All of that is fairly clear and, over time, we do a pretty good job of incorporating it into our artwork. But there are two things that can prove particularly challenging: the foreshortened circle, and the subconscious struggle between what we "see" and what we "know" (and which of these two we choose to depict in our artwork.)
What we know about circles -- a circle is a curved shape with a constant radius. This is also what we see if we view the shape from a 90º angle. And, if we draw it, the circle could be said to have equal width and height.
What we see -- this is were things go variable.
If the circle and our eye level share the same plane, we see the circle as a flat line (width, but no height.)
farther beneath eye level -- width and more height (see the incised circles on the pot)
and further down still (see the bottom of the pot)
As the circle moves below our eye level the width remains constant while the "height" increases as the circle drops farther below your eye level. (NOTE: this will also occur if the circle moves above your eye level.)
our eye level is just above the vase, notice how the height of each lower
circle increases in relationship to its width
circle increases in relationship to its width
If you bisect a foreshortened circle with a line running horizontally through its widest point, the upper curve will be identical to the lower curve.
How to draw foreshortened circles -- if you have a set consisting of more than one circle, begin with the circle on or closest to your eye level.
If you are drawing a complete foreshortened circle, place a straightedge (such as the handle of a paint brush) across the circle's horizontal width.
Observe and draw its upper curve.
Repeat the process with the lower curve.
Modify the upper and lower curves to match. (BE CAREFUL: Observe that the outer-most "points" on the circle are steady arcs, NOT points.)
If you are only drawing half of the circle (for example, the forward half of a circle that passes around the outside of an opaque cylinder), place your straightedge across the widest part of the circle and draw the visible curve.
What you see vs. what you "know" -- probably the easiest way to discuss this conflict is by giving an example using the vase.
what we see vs...
...what we "know"
If the vase is below your eye level, the visible half of the circle that describes its base will curve downward toward its center. However, we KNOW that the base of the vase sits flat upon the table's surface. And, if we allow our subconscious to dictate what we draw (i.e., we draw what we "know"), we will inadvertently put our viewer's eye level in two places -- above the table and on the table's surface -- at once.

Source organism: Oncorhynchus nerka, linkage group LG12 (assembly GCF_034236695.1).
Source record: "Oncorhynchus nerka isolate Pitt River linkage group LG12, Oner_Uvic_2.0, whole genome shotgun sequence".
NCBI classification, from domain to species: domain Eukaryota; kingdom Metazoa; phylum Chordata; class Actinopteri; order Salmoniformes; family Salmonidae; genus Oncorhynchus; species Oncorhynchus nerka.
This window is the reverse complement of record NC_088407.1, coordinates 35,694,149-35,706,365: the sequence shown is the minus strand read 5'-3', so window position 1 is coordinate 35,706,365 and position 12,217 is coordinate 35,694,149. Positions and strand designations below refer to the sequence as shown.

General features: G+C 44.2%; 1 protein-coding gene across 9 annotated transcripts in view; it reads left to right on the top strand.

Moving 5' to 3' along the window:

foreshortened circle (yellow oval) to the right of our line-of-sight
Final note: if we stand the circle up on one end we will experience the same foreshortening effects as the circle moves to the left (or right) of our straight-ahead "line-of-sight."
I like the way you explained this. Now, I understand it more! Don't you love it when the light bulb goes off in your head? LOLReplyDelete
Thanks, Cindy. (I love it when the lightbulb goes off in anybody's head.) :-DDelete
wow, thanks great explanation. That helps a lot. Thank you,ReplyDelete
Another super class!ReplyDelete
Great tips! Ellipses don't seem so devilish anymore :).ReplyDelete
Well Earnest I have to ask you...what don't you know? ha ha Joking aside I am grateful to get to "study" with you and to be able to learn all of this. You're a great teacher. Thanks.ReplyDelete
Off the subject but would appreciate help if you would like to: I'm finally preparing to buy artists watercolors...what brand do you like? I've been using a YARKA pan set. I seem to like the pans but never tried the tubes. What do you think? Color palette to start, etc? Appreciate your time.
Well Darlene, the world is full of sublime and amazing things and (fortunately) the things that I don't know could fill volumes. So, I'm committed to making the most of the gifts I've been given... and to filling as many of those volumes as I can. :-DDelete
With regards to the watercolor question, Yarka (or any other brand that is available) is fine if it allows you to sketch/paint a lot. (The key is to practice as much as possible, and to determine what best suits YOUR needs and interests.) If you decide that watercolor is a medium that you truly love, you will eventually want to upgrade to a professional/artist grade (higher pigmentation, less filler, more lightfast/archival, more economical) such as W&N, Daniel Smith, Holbein, or any of maybe half a dozen other extraordinary brands. You'll need a warm and cool each of red, blue, and yellow, and secondaries as needed to meet your personal needs. (Are you fond of purples? Orange? Do you particularly enjoy landscapes and feel the need for extra greens?)
Just remember, good tools will make the job easier (to a point.) But what you do with them is far more important than the tools themselves.
Thanks, there are so many products out there that it can be quite daunting to try and choose. I do have to remind myself to just keep it simple and work with what I have. Thanks for your input...asking the questions about secondary questions helped.Delete
Thanks. This description and the one in the 1st video for week 2 helped me the most with the concept. I've been struggling with drawing ovals!ReplyDelete
Thanks redhandparts. We're all running the same course and struggling to overcome the same obstacles along the way. So, I figure it's only right that those of us who have managed to scale an obstacle should offer a helping hand to anyone following along the same path.Delete